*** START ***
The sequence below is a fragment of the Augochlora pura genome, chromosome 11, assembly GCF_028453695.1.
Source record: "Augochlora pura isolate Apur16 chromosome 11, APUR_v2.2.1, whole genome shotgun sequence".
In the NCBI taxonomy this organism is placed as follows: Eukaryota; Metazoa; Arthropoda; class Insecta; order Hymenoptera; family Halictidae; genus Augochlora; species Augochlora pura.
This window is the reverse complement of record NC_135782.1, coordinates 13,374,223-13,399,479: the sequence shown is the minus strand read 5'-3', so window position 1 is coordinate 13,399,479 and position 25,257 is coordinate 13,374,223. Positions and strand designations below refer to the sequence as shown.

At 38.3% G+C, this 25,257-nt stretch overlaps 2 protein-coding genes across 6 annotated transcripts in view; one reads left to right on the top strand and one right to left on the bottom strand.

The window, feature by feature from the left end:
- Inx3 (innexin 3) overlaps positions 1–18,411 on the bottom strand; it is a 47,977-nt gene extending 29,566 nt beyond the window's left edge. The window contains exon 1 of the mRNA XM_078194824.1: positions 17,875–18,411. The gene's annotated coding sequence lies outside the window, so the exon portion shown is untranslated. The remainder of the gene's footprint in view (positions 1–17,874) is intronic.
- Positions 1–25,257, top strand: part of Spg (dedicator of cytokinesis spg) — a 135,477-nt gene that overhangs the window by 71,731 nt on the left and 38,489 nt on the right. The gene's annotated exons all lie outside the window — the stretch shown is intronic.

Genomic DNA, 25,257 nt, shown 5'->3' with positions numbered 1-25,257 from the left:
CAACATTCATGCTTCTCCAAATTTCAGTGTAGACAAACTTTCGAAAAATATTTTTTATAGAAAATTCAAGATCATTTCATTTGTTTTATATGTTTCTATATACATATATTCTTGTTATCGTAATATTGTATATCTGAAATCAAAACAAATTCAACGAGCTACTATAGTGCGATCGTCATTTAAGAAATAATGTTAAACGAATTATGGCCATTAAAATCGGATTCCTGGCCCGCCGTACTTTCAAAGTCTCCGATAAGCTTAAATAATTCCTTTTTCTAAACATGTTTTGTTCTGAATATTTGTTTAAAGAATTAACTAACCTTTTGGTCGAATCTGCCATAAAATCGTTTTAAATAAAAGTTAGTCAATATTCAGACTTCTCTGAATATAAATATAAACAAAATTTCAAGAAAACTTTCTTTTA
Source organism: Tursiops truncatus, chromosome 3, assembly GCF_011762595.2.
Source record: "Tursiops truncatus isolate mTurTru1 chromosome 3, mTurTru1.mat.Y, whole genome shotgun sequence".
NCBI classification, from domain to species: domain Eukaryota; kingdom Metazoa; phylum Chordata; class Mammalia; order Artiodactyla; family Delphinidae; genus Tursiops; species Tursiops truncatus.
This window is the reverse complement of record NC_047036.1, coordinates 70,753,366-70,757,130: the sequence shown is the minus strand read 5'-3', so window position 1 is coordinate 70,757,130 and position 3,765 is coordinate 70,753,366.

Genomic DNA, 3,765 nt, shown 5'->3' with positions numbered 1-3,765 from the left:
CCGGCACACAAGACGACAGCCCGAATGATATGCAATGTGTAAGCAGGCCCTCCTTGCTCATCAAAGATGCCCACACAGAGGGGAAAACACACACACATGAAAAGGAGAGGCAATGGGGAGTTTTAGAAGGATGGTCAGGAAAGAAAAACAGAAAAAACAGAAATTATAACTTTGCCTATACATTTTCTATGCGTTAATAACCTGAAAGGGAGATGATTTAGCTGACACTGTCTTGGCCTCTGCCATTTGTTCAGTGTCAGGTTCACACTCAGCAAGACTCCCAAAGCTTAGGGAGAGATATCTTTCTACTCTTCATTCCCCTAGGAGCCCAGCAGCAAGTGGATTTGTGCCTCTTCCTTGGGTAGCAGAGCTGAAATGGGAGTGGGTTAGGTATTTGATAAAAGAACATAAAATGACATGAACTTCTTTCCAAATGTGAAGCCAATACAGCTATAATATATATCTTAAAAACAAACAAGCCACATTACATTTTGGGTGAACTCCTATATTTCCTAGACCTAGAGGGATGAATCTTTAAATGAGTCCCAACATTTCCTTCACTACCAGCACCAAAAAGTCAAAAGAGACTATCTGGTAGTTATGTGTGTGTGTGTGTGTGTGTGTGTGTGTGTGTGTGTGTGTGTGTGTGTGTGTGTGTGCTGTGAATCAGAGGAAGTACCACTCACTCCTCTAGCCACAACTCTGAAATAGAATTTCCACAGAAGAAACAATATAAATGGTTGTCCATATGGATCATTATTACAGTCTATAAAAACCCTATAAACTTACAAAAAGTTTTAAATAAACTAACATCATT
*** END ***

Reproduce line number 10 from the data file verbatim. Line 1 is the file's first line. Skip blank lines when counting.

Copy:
CAACATTCATGCTTCTCCAAATTTCAGTGTAGACAAACTTTCGAAAAATATTTTTTATAGAAAATTCAAGATCATTTCATTTGTTTTATATGTTTCTATATACATATATTCTTGTTATCGTAATATTGTATATCTGAAATCAAAACAAATTCAACGAGCTACTATAGTGCGATCGTCATTTAAGAAATAATGTTAAACGAATTATGGCCATTAAAATCGGATTCCTGGCCCGCCGTACTTTCAAAGTCTCCGATAAGCTTAAATAATTCCTTTTTCTAAACATGTTTTGTTCTGAATATTTGTTTAAAGAATTAACTAACCTTTTGGTCGAATCTGCCATAAAATCGTTTTAAATAAAAGTTAGTCAATATTCAGACTTCTCTGAATATAAATATAAACAAAATTTCAAGAAAACTTTCTTTTA